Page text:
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The Effect of Laser Hair Removal on Permanent Hair Reduction

This study has been completed.
Information provided by (Responsible Party):
Jeffrey S. Orringer, University of Michigan Identifier:
First received: January 17, 2006
Last updated: April 29, 2015
Last verified: April 2015
The purpose of this study is to learn more about how hair removal with lasers achieves, what appears to be, permanent hair reduction. Laser hair removal has become one of the most popular and commonly performed procedures in cosmetic dermatology. However, relatively little is known about how the permanent reduction in the treated areas occurs. Recently, it has been discovered that certain cells in the hair follicle must be destroyed in order to achieve permanent hair reduction. A marker of these types of cells known as keratin 15 has been identified. By measuring the amount of keratin 15 before and after laser therapy, we hope to gain a better understanding of how lasers cause hair reduction on a biochemical level.

Condition Intervention Phase
Laser Hair Removal in Healthy Subjects
Procedure: Laser Hair Removal
Phase 1
Phase 2

Study Type: Interventional
Study Design: Allocation: Randomized
Intervention Model: Single Group Assignment
Masking: Open Label
Primary Purpose: Treatment
Official Title: The Effect of Laser Hair Removal on Markers of Follicular Stem Cells

Further study details as provided by University of Michigan:

Primary Outcome Measures:
  • measurement of the effects of laser hair removal on the immunohistochemical staining properties of human hair follicles, including the putative stem cells of the bulge region.

Secondary Outcome Measures:
  • Hair Removal

Estimated Enrollment: 60
Study Start Date: January 2005
Study Completion Date: June 2006
Detailed Description:

Laser hair removal has become one of the most popular and commonly performed procedures in cosmetic dermatology. However, relatively little is known about the mechanisms involved in achieving what clinically appears to be permanent reduction in hair density in treated areas. We postulate that in order to achieve permanent hair reduction, stem cells located in the bulge region of the follicle must be destroyed. Recently, a marker of follicular stem cells (keratin 15) has been identified and noted to be detectable using immunohistochemical techniques. In addition, several other immunohistochemical markers for various components of the hair follicle are available.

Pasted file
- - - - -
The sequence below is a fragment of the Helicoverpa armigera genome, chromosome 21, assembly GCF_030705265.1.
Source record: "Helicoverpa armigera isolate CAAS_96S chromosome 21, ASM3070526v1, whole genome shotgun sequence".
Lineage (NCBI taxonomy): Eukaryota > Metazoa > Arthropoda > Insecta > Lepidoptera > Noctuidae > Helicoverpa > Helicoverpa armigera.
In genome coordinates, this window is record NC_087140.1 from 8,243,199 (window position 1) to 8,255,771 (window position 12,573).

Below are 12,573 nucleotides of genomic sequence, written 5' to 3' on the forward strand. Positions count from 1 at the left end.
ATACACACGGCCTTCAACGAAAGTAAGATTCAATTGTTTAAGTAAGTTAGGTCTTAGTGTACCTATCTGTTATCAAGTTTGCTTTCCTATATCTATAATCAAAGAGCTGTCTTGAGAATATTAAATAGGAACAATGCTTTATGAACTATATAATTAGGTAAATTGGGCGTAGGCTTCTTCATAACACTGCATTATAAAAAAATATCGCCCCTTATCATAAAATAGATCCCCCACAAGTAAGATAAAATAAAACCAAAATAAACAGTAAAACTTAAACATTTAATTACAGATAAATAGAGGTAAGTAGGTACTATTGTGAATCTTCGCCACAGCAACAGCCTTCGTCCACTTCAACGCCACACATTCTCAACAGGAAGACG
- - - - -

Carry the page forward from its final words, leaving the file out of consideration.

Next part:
We propose to quantitatively measure the effects of laser hair removal on the immunohistochemical staining properties of treated follicles with respect to keratin 15 and other follicular markers. We hypothesize that the degree of such staining will be greatly reduced following laser therapy, thus providing, to our knowledge, the first biochemical evidence to support permanence of the treatment's effects.


Ages Eligible for Study:   18 Years and older   (Adult, Senior)
Sexes Eligible for Study:   All
Accepts Healthy Volunteers:   Yes

Inclusion Criteria:

  1. Age 18 years or older of either gender.
  2. At least moderately dense axillary (armpit) hair that is dark (not blonde or white) in color.
  3. Subjects must understand and sign the informed consent documents prior to participation.
  4. Subjects must be in generally good health.
  5. Subjects must be willing and able to comply with the requirements of the protocol
  6. You must live within a reasonable driving distance of Ann Arbor, Michigan, and/or be able to attend all of the scheduled appointments during the study.

Exclusion Criteria:

  1. Oral retinoid use within one year of study entry.
  2. History of prior laser therapy or electrolysis of the axillae.
  3. Subjects who do not desire permanent reduction in axillary hair.
  4. Non-compliant subjects.
  5. Pregnant or nursing subjects.
  6. Subjects with a significant medical history or concurrent illness/condition that the investigator(s) feel is not safe for study participation.
  7. Active infection of the site to be treated or a history of herpes simplex or zoster infection at the site to be treated.
  8. History of keloid scar formation.
  9. Known history of allergy or sensitivity to lidocaine.
  10. History of waxing, plucking, or bleaching of the hair for 6 weeks prior to the treatment.
  Contacts and Locations
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Please refer to this study by its identifier: NCT00279643

United States, Michigan
University of Michigan Department of Dermatology
Ann Arbor, Michigan, United States, 48109
Sponsors and Collaborators
University of Michigan
Study Chair: John J Voorhees, MD University of Michigan
  More Information

Responsible Party: Jeffrey S. Orringer, Professor of Dermatology, Medical School, University of Michigan Identifier: NCT00279643     History of Changes
Other Study ID Numbers: Derm 543
Study First Received: January 17, 2006
Last Updated: April 29, 2015

Keywords provided by University of Michigan:
immunohistochemical staining
Laser Hair Removal
follicular stem cells
keratin 15 processed this record on April 28, 2017